The Best Places To Retire In Florida

Photo Taken In Delray Beach, United States
Photo: Katharine Rutland / EyeEm/Getty Images

Florida has been a popular retirement destination for ages, and its showing no signs of slowing down. Retirees keep flocking to the state to enjoy its mild weather—including breezy winters—and plenty of fun in the sun, sand, and surf. The relatively low housing prices in certain corners of the state combined with the absence of a state income tax mean there are lots of reasons to retire to Florida. Whether you're looking to join a retirement community or find a house or condo in a new city, there's a Florida spot that will speak to you. Read on for info about some of our favorite Florida retirement spots, but keep in mind that the population numbers listed are based on the U.S. Census Bureau's 2019 data, so they should be treated as approximations and may be slightly different today. Ready to retire? Let's get going!

01 of 10

Boynton Beach

Aerial Drone Views of Teal-Colored Waves Sweeping Across the Boynton Beach, Florida Seashore on a Weekday in February 2021

Population: 76,832
Coast: Atlantic
Location: South Florida

Located in Palm Beach County, this coastal town is known for its public beaches and golf clubs. There are also lots of retirement living styles to choose from, including active communities and multi-generational programming alongside the area's available condominiums and single-family homes.

02 of 10

Clermont

Clermont
Karen Harrison/EyeEm/Getty Images

Population: 35,000
Coast: N/A
Location: Central Florida

Clermont might not have the name recognition of other hot retirement spots, but it's no less worthy of your attention. This small town lies just over 20 miles west of Orlando and is a suburban oasis in the center of the state. Locals love the small-town feel, restaurants, and historic downtown as well as the fact that it's surrounded by lakes, preserves, and golf clubs. Also check out Winter Garden, Florida, another great retirement spot located next door.

03 of 10

Delray Beach

Photo Taken In Delray Beach, United States
Katharine Rutland / EyeEm/Getty Images

Population: 68,000
Coast: Atlantic
Location: South Florida

Delray Beach, a coastal town that has only grown in popularity in recent years, has lots to recommend it. Locals love its proximity to the Atlantic as well as the in-town offerings, such as the Pineapple Grove Arts District, Cornell Art Museum, public art, gardens, and parks for wildlife watching.

04 of 10

Dunedin

Dunedin Sunset
Getty/Matt English

Population: 36,000
Coast: Gulf
Location: Central Florida

This small town on Florida's Gulf Coast is located west of Tampa and north of Clearwater. It's packed with personality and has a walkable downtown as well as a long trail system for strolls and bike rides. Caladesi Island State Park and Honeymoon Island State Park are located just across the sound.

05 of 10

Naples

Naples Pier and beach in florida USA

Population: 22,000
Coast: Gulf
Location: South Florida

Just west of Big Cypress National Preserve and the verdant reach of the Everglades is Naples, a South Florida town locals would like to keep to themselves, but you really should know about. It's a relaxed town with plenty of golf courses, parks, docks, shops, restaurants, and beach- and bayfront stretches for retirees to enjoy. (Plus, Marco Island and Sanibel are nearby.)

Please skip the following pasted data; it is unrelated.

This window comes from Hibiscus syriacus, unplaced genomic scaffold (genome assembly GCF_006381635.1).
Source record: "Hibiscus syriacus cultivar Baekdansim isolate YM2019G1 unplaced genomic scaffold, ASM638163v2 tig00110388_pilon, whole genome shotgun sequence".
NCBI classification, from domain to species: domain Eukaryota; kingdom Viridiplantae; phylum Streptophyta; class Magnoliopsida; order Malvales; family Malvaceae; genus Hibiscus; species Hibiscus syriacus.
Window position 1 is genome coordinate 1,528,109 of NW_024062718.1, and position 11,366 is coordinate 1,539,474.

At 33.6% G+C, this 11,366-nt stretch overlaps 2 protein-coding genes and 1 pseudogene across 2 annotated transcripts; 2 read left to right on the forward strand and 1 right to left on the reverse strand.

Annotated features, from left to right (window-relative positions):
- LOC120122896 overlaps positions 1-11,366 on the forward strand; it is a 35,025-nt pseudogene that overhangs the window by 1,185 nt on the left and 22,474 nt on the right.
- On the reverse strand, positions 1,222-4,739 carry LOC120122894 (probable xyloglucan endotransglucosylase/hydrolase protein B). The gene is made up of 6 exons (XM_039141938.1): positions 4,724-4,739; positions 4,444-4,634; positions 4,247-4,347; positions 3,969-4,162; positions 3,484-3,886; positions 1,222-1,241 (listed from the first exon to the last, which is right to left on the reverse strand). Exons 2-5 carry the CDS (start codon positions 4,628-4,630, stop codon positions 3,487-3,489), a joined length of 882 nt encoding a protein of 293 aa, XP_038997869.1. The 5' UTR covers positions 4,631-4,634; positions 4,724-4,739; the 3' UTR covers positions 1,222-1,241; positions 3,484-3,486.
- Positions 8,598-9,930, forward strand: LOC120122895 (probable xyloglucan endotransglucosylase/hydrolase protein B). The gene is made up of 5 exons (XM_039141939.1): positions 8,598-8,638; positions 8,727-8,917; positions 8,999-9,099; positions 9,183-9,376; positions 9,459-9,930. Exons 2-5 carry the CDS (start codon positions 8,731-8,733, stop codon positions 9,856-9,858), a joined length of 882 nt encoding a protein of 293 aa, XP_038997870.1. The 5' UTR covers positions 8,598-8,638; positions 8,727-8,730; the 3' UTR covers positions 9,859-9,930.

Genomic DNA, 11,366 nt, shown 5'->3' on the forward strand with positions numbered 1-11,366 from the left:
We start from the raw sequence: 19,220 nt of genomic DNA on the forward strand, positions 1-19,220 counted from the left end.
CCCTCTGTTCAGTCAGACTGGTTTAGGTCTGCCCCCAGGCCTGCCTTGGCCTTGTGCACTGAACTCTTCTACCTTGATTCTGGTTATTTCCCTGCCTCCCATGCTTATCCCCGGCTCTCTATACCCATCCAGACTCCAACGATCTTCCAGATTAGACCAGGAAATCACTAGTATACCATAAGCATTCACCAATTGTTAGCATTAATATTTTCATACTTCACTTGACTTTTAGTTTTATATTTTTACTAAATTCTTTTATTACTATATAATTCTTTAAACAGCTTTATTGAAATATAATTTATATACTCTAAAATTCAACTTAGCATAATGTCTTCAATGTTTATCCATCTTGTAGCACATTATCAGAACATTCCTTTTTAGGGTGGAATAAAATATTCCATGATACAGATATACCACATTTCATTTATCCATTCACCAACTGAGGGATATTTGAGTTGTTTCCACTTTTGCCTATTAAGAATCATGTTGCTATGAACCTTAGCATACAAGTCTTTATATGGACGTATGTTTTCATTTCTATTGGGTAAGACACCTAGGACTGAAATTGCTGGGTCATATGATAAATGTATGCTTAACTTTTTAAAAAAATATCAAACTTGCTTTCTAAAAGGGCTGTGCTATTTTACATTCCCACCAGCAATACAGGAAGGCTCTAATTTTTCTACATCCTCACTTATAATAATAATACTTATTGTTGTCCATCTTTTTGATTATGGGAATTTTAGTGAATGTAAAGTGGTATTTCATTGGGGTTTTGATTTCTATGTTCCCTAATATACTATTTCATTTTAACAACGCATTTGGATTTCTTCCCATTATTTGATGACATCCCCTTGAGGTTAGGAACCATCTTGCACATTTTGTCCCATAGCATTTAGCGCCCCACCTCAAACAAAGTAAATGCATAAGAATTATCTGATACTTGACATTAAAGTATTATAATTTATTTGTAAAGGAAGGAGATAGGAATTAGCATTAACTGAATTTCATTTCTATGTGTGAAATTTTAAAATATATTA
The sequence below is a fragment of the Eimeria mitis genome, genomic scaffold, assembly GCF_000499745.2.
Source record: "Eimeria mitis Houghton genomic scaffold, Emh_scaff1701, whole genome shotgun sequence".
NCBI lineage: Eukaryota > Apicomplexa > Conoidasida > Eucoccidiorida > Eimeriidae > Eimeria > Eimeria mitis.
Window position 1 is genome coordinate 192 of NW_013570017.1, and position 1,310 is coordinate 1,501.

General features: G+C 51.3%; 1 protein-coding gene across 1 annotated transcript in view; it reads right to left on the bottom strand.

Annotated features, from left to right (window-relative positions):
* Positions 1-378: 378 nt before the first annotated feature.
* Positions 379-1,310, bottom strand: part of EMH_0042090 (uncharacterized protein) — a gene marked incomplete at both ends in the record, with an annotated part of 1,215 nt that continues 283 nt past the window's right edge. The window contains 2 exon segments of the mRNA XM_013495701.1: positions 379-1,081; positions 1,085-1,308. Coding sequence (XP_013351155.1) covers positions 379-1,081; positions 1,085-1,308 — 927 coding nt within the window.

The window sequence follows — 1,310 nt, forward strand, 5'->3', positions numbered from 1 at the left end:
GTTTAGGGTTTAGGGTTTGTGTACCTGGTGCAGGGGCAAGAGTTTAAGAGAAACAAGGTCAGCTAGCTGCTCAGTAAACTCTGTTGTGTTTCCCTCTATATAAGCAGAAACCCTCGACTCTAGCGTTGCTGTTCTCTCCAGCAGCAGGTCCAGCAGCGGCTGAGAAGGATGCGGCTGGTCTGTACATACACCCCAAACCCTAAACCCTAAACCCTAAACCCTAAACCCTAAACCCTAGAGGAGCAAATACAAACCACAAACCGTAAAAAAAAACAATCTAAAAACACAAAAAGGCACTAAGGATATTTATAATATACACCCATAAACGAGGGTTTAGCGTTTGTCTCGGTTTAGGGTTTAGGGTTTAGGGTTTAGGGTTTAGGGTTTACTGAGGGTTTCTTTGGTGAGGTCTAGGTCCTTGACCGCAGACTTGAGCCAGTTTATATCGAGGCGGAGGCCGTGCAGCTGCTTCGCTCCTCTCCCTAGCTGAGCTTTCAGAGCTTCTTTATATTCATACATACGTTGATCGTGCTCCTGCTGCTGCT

06 of 10

Sarasota

Blue bicycle on beach in Sarasota
HABesen / Getty Images

Population: 56,000
Coast: Gulf
Location: Central Florida

You'll find Sarasota south of Tampa and north of Fort Myers on the Gulf Coast. Art museums, aquariums, and botanical gardens are favorite features here, as is the town's lively dining and social scene. Just across Sarasota Bay on the causeway is Lido Key, which has stunning white-sand beaches and popular sunset cruises.

07 of 10

St. Augustine

St. Augustine
Art Wager/Getty Images

Population: 6,900
Coast: Atlantic
Location: North Florida

This town is known as the oldest in the country, but its attractions are far from old news. There's lots to do here, including marveling at the town's architecture, lounging on Atlantic beaches, exploring Anastasia State Park on Anastasia Island, and trying out all the seafood spots in town. Historic sites and wildlife sanctuaries round out the area offerings in St. Augustine.

08 of 10

Pensacola

Boats in Harbor in Pensacola, Florida
Getty/Dan Reynolds Photography

Population: 52,000
Coast: Gulf
Location: Panhandle

If you love the Panhandle and don't mind summer crowds, Pensacola could be the retirement destination for you. While the high season brings lots of visitors, Pensacola can be a fun and livable spot, and it's also close to nature. It's home to a huge stretch of federally protected coastline, and its downtown has great parks, restaurants, and a historic district.

09 of 10

Port St. Lucie

Port St. Lucie
Lee Ruple/Getty Images

Population: 189,000
Coast: Atlantic
Location: South Florida

Locals tout the affordability of Port St. Lucie, a community with access to the Atlantic Ocean and lots of natural wonders, including the Port St. Lucie Botanical Gardens, Riverwalk Boardwalk, and North Fork St. Lucie Aquatic Preserve. Located between Miami and Orlando, it's a hub that was named U.S. News & World Report's third-best place to retire in the country in 2020.

10 of 10

Venice

Coast of Gulf of Mexico from Venice Public Pier in Venice, Florida
Schwabel Photography/Getty Images

Population: 23,000
Coast: Gulf
Location: Central Florida

Locals love Venice, a small town that puts you close to adventure. Caspersen Beach (a hotbed for sharks' teeth), Venetian Water Way Park, Oscar Scherer State Park, and walking and biking trails along the Intracoastal Waterway mean there's always fun to be had in the outdoors in Venice.

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